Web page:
20th Century Fox presents
Anna and the King (1999)
"Most people do not see the world as it is. They see it as they are. And a good king needs a broader view."- Anna Leonowens (Jodie Foster)
Stars: Jodie Foster, Chow Yun-Fat
Other Stars: Ling Bai, Tom Felton, Randall Duk Kim
Director: Andy Tennant
MPAA Rating: PG-13 for some intense violent sequences
Run Time: 02h:27m:56s
Release Date: 2000-10-31
DVD ReviewAnna and the King is a fictionalized account of the relationship between Mrs. Anna Leonowens (Jodie Foster), a British widow summoned from India to Siam in the 1800's by King Mongkut (Chow Yun-Fat) as a tutor for his young son and heir, Prince Chulalongkorn (Keith Chin). Charged with teaching all of the King's children (courtesy of his multiple wives and concubines), the strong-willed Leonowens earns Mongkut's respect and helps him withstand a challenge to his throne. Anna and the King develop an intellectual friendship that grows into a deep but unconsummated love for each other.
The story of Anna Leonowens and the King of Siam (as recounted in Ms. Leonowens' own diaries) has been told many times on stage and screen, and if you've seen Rodgers and Hammerstein's The King and I (even the execrable animated version) the basic outlines of the story will be familiar. The true nature of their relationship remains foggy as far as history is concerned, but every popular version of the story devotes at least some attention to the supposed romance between proto-feminist Anna and the stubborn but progressive King. Anna and the King also attempts to fill out the story's historical context, focusing a good deal of attention on the conflict between Burma and Siam, the external colonial influences of France and Britain, and a coup attempt by Mongkut's General Alak (Randall Duk Kim). It also deals in a concrete fashion with the slavery and strict court system under Mongkut's rule; the supporting female character Tuptim (portrayed with sensitivity and emotion by Ling Bai) is not merely grist for a romantic subplot here. Anna and the King uses the story of Tuptim (a concubine given as a "gift" to the King who attempts to escape to rejoin her true love) to illustrate the uneasy weight and balance of royal power—the King cannot act to stop her beheading lest he upset the nobility upon whose support his rule and legitimacy depend.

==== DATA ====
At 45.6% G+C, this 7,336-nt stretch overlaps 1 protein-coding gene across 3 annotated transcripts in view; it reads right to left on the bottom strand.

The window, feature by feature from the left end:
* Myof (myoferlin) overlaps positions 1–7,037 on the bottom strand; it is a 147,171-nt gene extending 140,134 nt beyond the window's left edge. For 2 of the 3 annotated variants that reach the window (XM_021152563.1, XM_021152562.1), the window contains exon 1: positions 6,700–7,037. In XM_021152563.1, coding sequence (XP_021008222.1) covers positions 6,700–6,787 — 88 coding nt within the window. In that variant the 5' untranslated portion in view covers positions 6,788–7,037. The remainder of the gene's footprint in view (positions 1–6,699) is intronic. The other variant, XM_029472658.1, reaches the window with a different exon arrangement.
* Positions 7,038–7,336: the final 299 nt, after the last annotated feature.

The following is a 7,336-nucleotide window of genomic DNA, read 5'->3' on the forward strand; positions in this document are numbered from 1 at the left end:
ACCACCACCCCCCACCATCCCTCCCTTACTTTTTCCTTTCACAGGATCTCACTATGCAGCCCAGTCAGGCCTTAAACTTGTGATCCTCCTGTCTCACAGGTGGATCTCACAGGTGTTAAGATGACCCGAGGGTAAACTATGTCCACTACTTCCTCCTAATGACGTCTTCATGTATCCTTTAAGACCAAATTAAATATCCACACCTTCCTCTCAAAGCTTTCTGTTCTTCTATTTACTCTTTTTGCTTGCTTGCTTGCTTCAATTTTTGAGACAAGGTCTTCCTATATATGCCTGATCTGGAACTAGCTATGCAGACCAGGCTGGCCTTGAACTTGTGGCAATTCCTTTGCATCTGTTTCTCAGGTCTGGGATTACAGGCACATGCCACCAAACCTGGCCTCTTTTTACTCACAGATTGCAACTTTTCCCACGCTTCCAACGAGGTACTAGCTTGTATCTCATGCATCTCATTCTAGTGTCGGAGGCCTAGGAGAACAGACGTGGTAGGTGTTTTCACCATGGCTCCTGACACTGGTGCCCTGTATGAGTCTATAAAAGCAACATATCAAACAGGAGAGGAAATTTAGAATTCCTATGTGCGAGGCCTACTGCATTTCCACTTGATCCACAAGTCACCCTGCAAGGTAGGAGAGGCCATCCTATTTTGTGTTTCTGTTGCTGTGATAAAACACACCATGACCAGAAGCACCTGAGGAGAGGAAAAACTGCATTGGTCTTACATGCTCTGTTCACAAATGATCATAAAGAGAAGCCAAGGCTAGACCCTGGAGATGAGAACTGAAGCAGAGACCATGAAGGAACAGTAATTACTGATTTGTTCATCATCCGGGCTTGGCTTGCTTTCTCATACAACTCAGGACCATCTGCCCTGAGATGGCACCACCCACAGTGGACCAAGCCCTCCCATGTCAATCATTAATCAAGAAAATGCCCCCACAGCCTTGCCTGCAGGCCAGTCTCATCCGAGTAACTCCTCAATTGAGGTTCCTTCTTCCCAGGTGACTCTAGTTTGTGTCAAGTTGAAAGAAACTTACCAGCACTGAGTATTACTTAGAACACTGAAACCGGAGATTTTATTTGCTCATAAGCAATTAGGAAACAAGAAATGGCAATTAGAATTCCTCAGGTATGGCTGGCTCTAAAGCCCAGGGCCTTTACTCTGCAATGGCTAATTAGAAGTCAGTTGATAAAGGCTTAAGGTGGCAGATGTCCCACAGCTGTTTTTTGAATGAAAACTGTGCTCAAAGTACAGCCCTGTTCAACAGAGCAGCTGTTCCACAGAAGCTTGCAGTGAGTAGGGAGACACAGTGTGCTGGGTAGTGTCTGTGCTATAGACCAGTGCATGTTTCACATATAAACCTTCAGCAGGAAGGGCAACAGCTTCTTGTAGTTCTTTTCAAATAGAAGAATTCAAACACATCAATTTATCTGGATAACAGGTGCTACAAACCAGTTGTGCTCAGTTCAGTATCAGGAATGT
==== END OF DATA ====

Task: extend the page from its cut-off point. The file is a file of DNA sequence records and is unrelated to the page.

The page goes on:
Andy Tennant's film takes an intelligent, epic yet intimate approach to this story, backed by a sumptuous production shot on location in Malaysia—sets and costumes feel authentic, and wide shots of Mongkut's palace grounds inspire the intended awe. Jodie Foster plays Victorian English with dignity and strength, calling a young Maggie Smith to mind in many scenes, and Chow Yun-Fat demonstrates considerable acting ability; his King is a complex and layered performance, communicating Mongkut's conflicting, often contradictory feelings, words and actions with skill and subtlety. Chow handles his Thai accent (quite different from his normal Chinese-accented English speaking voice) as well as Foster does her British, and the two work very well together—the "chemistry" criticism often leveled at the film upon its release seems unwarranted. Both understand the deep but unrealizable love between Anna and Mongkut, and the actors communicate their characters' mutual respect and deeply felt affection without so much as a frayed bodice or stolen embrace. This is a mature sort of love rarely seen onscreen, subject to insurmountable social constraints but nonetheless deep and powerful, depicting two characters who share a yearning for a relationship they can never have. Those looking for a Harlequin romance might have preferred to see Julia Roberts and Richard Gere in the leads, but I found Foster and Chow's subtler sparks genuine and delightful.